The fuel industry crumbles in a dearth of demand during the pandemic

The oil industry major downfall in the spring and its consumption decreased drop by drop to up to one-third, as millions of people worldwide stayed in lockdown, with restricted movements.

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While the coronavirus pandemic keeps affecting the global economy, major oil industry producers and traders are expecting a dark future for the worldwide fuel demand. The novel coronavirus has reduced oil consumption as billions of people worldwide restricted their movements under safety guidelines. The Organization of the Petroleum Exporting Countries (OPEC) released its monthly report on Monday in which it said, “Risks remain elevated and skewed to the downside, particularly in relation to the development of COVID-19 infection cases and potential vaccines.”

The pandemic and the oil industry

So far, the virus has infected more than 29 million people with about 925,000 losing their lives in the last nine months as reported by Reuters. There are several vaccines on trial, but none of them has achieved complete victory over the coronavirus and is mostly months away from mass distribution to prevent any future outbreaks. Amidst this, the fossil fuel industry estimates a job cut of about 118,000 people between March and July. Such losses in the oil, natural gas and coal industry represent a depreciation of 15.5% in employment in these sectors. According to a new report by BW Research Partnership, a California-based market research firm, the oil industry lost most workers amongst all fossil fuels, shedding roughly 69,400 jobs or 17% of the pre-pandemic workforce.

Also read: Coronavirus; Oil Fell 4% towards $28 on oversupply concerns

OPEC sees a poor global demand for oil and says that the world demand would fall by approximately 9.46 million barrels per day (BPD) this year, an increase of about 400,000 BPD from its previous report. The outlook for Asian countries is cut beyond China. The global prices of oil shot down in April with the US crude futures falling up to a negative of -$40 at one point. The prices of both Brent and US Crude improved, but they are still trading lower than $40 due to weak demand. According to a 2020 outlook by the Energy giant BP projects that the coronavirus can slash oil demand “by about 3 million BPD by 2025 and by 2 million BPD by 2050.”

A flare of optimism

The president of Lipow Oil Associates, Andrew Lipow said, “As economies around the world opened up, there was optimism and enthusiasm that we would just head back to normal over some period of time.” Similarly, Vitol chief executive Russell Hardy also exhibited a sense of positivity in his statement in a global petroleum conference in Singapore, saying, “Oil demand in transportation sectors, with the exception of jet fuel, could return to pre-pandemic levels by the fourth quarter of 2021. That could help drain a surge of inventories, which grew by roughly 1.2 billion barrels in tanks and in water storage.” He also added that about 300 million barrels had been drawn from this year’s peak, and the market is slowly “chewing through that excess inventory.” According to US Energy Department figures, the product supply has been 16% down that of last year, and refiners worldwide are reducing the processing, due to weak overall demand.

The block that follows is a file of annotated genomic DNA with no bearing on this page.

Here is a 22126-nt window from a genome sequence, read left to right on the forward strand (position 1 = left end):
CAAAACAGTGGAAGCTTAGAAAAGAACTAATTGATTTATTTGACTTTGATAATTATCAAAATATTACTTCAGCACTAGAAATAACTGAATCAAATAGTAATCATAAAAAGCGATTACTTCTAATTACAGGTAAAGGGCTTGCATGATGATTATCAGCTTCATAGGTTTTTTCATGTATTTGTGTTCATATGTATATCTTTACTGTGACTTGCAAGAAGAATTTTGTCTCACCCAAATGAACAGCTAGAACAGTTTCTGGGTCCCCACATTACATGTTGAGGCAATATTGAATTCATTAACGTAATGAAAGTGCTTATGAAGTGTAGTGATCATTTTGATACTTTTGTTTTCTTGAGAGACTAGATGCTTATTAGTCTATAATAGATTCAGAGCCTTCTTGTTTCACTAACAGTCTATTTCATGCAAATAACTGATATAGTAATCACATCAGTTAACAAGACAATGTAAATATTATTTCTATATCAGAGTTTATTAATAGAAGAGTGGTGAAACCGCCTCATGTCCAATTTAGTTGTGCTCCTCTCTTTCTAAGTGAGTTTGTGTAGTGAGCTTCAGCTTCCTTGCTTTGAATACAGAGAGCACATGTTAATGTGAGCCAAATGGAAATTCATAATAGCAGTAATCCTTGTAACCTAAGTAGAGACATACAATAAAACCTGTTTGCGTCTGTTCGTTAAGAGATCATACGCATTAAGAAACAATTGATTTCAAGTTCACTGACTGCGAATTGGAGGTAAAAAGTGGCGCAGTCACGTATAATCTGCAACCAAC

Also read: New report reveals BRICS governments’ revenues from fossil fuels

The Policy Times takes on this

  • The oil industry is going through difficult times, but most experts believe that the most shock that the oil markets will see, will be in the next 12-24 months.
  • If there are any further spikes in the cases of coronavirus, it will further contribute to the projections of losses in the fossil fuel industry.
  • The International Energy Agency is also set to bring out its projections for global oil demand, so it will further clarify our idea about the market conditions.
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The fuel industry crumbles in a dearth of demand during the pandemic
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The oil industry major downfall in the spring and its consumption decreased drop by drop to up to one-third, as millions of people worldwide stayed in lockdown, with restricted movements.
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THE POLICY TIMES
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